Giant’s KettlesThese holes in the rocks were carved thousands of…

Giant’s Kettles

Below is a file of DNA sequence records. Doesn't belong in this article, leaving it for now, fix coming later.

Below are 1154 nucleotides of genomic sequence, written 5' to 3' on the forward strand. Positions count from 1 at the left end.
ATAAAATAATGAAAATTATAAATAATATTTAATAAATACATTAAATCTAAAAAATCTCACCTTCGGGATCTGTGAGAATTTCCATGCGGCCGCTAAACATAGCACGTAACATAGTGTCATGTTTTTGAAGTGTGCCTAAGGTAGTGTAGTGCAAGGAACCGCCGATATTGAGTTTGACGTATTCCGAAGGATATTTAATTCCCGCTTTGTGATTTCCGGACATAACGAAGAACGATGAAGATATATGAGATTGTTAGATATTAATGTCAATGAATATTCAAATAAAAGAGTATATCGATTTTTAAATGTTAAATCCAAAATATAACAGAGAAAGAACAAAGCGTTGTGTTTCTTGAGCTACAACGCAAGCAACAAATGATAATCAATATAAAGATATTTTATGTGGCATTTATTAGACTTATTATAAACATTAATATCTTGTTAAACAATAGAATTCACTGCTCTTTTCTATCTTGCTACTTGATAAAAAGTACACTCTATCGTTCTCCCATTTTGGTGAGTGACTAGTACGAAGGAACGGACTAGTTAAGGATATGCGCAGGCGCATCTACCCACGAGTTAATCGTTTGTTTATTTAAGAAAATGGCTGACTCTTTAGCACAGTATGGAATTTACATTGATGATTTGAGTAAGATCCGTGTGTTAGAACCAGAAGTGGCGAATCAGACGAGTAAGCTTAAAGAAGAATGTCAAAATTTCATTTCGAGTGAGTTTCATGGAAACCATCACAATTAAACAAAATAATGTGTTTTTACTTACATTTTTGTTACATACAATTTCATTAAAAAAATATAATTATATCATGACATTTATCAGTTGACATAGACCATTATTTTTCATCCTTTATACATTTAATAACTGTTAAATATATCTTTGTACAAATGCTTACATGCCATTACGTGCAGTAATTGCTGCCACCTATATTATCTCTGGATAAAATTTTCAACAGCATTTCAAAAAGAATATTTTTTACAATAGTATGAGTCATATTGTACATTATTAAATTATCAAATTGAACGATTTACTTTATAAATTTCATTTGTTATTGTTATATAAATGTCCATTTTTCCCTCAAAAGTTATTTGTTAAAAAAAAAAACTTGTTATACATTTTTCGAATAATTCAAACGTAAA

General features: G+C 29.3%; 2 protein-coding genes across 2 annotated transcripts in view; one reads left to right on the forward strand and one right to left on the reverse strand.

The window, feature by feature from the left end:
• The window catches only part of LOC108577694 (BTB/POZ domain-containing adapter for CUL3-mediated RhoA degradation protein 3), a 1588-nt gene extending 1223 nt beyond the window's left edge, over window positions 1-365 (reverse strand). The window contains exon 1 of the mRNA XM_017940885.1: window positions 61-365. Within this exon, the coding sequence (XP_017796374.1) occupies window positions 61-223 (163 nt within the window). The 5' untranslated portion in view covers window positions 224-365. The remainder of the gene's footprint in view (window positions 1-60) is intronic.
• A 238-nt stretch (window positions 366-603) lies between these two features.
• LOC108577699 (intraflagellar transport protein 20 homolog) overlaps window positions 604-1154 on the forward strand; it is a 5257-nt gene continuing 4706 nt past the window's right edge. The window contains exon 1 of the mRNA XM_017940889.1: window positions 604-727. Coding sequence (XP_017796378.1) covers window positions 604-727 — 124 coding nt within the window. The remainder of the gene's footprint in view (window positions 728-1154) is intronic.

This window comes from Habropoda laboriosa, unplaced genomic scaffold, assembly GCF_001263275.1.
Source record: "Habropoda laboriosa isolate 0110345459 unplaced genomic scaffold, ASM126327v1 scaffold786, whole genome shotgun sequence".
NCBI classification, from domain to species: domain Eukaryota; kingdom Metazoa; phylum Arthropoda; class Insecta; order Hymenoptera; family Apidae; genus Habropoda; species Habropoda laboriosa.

These holes in the rocks were carved thousands of years ago when the great Scandinavian Ice Sheet covered much of northern Europe. Many of the rocks in Norway are granites or gneisses, hard rocks to erode. On an ice sheet, occasionally water pools on top and breaks its way down to the base of the glacier, forming a deep hole called a moulin. As water spins its way down this vertical tube, it picks up sediment and carries it to the base, where it runs into the rocks at the bottom. As more water pours in, this sediment will abrade and erode the rocks at the base, wearing a roughly circular hole in the otherwise hard ground. Each of these ponds is several meters across. These kettles are found near Nissedal, Norway, but others are found around the world.


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